Lining up in front of members of the 130-strong team on the banks of the River Thames in London, Harry, 29, said, “I cannot wait to watch this team competing against the other nations” in four weeks.
More than 400 competitors from 14 nations (including the USA) will take part in the Games for wounded warriors in London from Sept. 10-14.
“I’d like to congratulate you on making the team,” the casually dressed prince told them. “These men and women here have achieved so much already but being selected for this team is another significant milestone in their life beyond injury.”
Harry said the Games were not just for those taking part, but also for “all those in the wider family,” including those who didn’t make the team and the people at home who support them.
And with Harry being Harry, there were also some laughs.
To chuckles, he opened his address with, “So prosthetics, dogs, wheelchairs, high-performance cars, 4x4s, tattoos we’ve got everything here – it could only be the Invictus Games.”
Then, as a gust of wind blew his papers away, causing him to leap in order to catch them as they fluttered along the small stage, he quipped, “No blowing from the left, thank you!”
Harry also got to meet the team’s mascot, Fire, a 5½-year-old black Labrador, who was injured by an Improvised Explosive Device in Afghanistan in January 2012 while doing her job of sniffing out bombs for one of the royal army veterinary corps.
Col. Neil Smith, 48, who now looks after Fire, said, “She broke her jaw, pellets from the bomb went through her wrist and she lost a lot of skin and muscle.”
He continued: “But she’s made a remarkable recovery, although we’ve retired her now from operational service.”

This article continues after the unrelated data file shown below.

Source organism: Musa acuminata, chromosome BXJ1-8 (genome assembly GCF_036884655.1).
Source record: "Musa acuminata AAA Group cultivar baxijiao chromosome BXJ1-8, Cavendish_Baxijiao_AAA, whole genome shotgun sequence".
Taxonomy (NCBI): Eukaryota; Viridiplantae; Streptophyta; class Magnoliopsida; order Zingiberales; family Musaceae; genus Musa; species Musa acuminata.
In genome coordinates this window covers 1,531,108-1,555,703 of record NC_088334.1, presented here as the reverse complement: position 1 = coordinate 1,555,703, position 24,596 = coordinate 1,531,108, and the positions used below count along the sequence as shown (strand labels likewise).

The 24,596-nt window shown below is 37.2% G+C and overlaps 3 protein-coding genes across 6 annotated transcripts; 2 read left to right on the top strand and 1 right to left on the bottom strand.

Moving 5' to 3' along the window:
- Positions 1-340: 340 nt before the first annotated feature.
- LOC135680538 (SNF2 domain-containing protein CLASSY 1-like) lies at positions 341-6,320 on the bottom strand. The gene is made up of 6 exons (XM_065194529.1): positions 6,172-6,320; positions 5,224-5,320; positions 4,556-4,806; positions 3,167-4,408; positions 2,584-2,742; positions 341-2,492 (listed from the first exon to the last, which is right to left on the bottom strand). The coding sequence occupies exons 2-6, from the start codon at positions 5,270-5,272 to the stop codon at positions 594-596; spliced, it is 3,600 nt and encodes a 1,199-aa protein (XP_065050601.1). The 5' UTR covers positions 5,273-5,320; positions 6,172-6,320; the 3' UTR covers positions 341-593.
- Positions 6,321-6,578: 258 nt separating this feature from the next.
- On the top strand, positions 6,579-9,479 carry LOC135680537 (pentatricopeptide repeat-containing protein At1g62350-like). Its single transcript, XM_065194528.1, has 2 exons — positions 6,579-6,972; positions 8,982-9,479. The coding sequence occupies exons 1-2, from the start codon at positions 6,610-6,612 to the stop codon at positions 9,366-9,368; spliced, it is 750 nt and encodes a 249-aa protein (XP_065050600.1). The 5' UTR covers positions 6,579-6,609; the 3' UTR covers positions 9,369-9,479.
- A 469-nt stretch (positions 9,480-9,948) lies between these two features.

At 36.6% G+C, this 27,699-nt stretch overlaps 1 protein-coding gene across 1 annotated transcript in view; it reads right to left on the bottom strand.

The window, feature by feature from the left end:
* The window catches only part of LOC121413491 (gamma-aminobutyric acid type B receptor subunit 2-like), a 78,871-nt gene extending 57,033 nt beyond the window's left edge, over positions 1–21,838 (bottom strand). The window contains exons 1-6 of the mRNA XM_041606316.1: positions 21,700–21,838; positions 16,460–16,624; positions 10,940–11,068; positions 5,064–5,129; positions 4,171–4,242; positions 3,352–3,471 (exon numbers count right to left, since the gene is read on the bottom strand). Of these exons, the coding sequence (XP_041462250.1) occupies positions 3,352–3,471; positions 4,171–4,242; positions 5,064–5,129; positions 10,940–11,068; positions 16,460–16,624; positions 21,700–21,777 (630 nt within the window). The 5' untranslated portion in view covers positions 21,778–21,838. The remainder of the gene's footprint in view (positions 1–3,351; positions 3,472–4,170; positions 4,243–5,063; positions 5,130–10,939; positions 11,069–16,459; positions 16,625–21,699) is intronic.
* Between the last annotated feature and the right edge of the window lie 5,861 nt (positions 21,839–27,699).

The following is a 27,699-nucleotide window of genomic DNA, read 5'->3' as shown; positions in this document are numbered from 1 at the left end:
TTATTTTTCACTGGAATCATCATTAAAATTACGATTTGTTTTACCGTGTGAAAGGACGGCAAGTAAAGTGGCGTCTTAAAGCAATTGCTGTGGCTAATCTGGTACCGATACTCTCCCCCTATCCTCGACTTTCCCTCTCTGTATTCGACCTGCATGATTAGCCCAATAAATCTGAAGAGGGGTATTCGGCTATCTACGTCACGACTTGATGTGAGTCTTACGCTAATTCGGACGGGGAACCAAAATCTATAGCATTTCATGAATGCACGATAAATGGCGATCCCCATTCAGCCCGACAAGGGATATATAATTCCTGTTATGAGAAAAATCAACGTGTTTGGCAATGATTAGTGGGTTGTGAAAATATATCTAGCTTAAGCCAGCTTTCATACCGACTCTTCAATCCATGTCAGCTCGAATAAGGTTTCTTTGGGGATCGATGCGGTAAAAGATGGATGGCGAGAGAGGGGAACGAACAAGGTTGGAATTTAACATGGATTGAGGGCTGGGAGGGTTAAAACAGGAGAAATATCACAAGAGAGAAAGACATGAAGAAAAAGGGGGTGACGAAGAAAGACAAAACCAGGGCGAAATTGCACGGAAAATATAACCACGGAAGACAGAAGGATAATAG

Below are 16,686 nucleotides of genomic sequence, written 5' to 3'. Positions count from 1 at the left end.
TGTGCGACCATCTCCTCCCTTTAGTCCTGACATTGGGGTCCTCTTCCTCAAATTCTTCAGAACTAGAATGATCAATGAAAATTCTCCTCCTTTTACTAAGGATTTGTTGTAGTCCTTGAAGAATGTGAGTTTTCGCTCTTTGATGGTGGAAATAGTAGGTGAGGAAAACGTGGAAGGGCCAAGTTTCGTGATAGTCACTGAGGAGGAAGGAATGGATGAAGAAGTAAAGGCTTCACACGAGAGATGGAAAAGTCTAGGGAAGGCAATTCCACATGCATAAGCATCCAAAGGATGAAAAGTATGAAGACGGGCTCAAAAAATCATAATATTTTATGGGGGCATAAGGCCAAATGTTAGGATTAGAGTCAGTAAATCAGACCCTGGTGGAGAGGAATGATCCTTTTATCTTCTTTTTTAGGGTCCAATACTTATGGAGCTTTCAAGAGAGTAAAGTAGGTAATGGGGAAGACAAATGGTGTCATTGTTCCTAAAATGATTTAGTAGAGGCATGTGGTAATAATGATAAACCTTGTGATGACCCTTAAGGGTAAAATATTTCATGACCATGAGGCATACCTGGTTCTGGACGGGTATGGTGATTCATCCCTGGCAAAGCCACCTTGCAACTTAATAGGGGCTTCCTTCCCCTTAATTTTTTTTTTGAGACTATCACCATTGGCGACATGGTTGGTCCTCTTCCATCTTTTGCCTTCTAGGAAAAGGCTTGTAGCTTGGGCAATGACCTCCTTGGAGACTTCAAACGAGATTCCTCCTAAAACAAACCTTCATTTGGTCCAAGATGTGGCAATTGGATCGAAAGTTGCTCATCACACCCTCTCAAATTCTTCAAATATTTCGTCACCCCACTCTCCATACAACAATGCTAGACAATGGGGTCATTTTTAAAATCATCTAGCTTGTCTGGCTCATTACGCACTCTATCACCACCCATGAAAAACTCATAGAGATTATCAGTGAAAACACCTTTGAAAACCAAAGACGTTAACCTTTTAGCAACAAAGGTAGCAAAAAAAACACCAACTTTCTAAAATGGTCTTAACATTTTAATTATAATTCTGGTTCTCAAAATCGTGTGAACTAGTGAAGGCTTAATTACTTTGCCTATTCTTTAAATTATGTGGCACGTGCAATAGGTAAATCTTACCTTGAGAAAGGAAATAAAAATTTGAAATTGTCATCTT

After the speeches, Harry moved through the team, joining them for group selfies and chatting about their training and backgrounds.
Clive Smith, 28, who was medically discharged from the army after losing both legs below the knees after an IED explosion, is taking part in a hand cycling event.
“Harry has done a lot behind the scenes,” he told PEOPLE. “The idea wouldn’t have been viable if Harry wasn’t involved.”
Multiple Sclerosis sufferer Grant Harvey, 41, who is taking part in the wheelchair rugby event, told PEOPLE, “He has an honest interest with the wounded, injured and sick in the armed forces. He likes to see that they get treated for the conditions they have and [that] everything out there that can be given to us is available.”
Harry, who wrote a moving personal editorial about his inspiration for the games and the “horrendous” injuries he witnessed on two tours of Afghanistan, also thanked the media for “showing a huge amount of support for what we are trying to achieve here. I appreciate it. It does make a difference.”